George Kent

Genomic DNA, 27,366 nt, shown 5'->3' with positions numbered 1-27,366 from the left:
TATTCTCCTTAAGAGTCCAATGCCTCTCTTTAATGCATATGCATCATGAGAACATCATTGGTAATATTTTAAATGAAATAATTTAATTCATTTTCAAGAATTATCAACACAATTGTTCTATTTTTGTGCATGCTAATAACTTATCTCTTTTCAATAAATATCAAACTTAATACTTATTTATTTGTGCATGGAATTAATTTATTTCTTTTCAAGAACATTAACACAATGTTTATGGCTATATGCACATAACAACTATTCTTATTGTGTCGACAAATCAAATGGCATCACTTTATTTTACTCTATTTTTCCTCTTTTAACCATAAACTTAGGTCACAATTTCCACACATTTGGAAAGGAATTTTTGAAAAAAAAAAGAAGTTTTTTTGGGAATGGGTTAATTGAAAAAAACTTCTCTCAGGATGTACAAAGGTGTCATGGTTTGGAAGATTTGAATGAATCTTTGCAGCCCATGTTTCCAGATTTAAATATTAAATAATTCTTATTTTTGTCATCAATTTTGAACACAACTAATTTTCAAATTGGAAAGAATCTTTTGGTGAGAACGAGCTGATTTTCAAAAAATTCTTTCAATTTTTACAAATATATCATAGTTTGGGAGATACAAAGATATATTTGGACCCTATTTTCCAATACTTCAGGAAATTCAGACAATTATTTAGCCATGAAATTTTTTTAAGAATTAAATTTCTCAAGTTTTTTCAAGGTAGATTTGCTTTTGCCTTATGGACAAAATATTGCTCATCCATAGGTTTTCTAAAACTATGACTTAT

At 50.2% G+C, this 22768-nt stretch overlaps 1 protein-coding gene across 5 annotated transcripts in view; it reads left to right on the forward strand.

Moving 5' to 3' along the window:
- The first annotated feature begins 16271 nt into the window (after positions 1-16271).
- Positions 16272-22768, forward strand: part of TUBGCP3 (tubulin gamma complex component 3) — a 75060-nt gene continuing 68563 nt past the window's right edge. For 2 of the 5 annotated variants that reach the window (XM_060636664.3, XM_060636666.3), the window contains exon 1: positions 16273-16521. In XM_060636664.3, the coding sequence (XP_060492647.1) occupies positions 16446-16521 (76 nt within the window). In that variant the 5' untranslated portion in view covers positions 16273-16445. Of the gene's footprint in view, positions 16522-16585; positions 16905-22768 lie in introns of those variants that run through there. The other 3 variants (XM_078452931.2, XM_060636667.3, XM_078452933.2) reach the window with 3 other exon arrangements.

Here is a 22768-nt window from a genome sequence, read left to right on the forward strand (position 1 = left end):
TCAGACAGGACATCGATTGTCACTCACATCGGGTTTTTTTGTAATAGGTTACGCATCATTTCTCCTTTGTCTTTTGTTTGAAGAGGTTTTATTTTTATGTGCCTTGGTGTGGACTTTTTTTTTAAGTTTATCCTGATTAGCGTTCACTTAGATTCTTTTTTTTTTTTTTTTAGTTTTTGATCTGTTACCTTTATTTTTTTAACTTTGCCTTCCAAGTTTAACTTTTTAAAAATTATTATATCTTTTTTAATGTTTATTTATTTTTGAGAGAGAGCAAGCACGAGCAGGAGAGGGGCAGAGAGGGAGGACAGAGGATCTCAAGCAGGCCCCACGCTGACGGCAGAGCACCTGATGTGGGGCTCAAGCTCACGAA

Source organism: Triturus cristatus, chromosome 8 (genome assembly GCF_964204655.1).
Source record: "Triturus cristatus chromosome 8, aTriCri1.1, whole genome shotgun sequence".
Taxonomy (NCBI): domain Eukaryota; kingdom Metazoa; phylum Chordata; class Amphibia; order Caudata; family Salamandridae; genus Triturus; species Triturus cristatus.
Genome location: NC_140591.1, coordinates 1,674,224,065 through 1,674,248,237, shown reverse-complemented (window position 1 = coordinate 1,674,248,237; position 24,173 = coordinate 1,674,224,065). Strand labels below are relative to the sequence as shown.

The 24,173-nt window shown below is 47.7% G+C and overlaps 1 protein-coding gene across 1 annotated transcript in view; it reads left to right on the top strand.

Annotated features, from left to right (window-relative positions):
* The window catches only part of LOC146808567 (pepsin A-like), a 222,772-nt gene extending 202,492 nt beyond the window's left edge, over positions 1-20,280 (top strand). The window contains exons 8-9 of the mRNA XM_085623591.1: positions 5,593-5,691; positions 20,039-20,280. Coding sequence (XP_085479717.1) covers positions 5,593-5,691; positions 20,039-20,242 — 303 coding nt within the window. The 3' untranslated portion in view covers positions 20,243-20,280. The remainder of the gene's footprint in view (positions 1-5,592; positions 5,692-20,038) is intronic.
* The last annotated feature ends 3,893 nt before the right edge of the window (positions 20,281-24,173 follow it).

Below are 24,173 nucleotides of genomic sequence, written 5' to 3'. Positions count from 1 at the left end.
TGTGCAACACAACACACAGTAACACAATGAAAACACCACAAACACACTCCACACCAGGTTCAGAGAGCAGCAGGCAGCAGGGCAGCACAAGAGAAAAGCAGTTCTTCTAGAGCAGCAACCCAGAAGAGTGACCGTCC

Rights-based school feeding programs could serve as a basis for experiential learning about rights, and through that means, improve both nutritional and educational out- comes. Rights-based school feeding programs would give students the means to act to ensure that specific standards are met. Rights are supposed to be enforceable claims to specific goods or services. There must be some sort of institutional authority to which rights-holders whose claims are not satisfied can appeal to have the situation correct- ed. Enforceability means that the duty bearers, those who are to fulfil rights/ entitlements, must be obligated to do so, and they must be held accountable for their performance. While there can be many different mechanisms of accountability, the most fundamental is that available to the rights holders themselves. Individuals who fail to get what they are entitled to should have means available to them for pressing their claims. In school feeding programs, students would be the primary rights hold- ers.Rights-based programs school feeding programs are likely to prove advantageous even when assessed only in terms of the basic objectives of improving nutrition and educational performance that are common to all school feeding programs. The bene- fits in terms of personal empowerment and learning about rights would be an added bonus.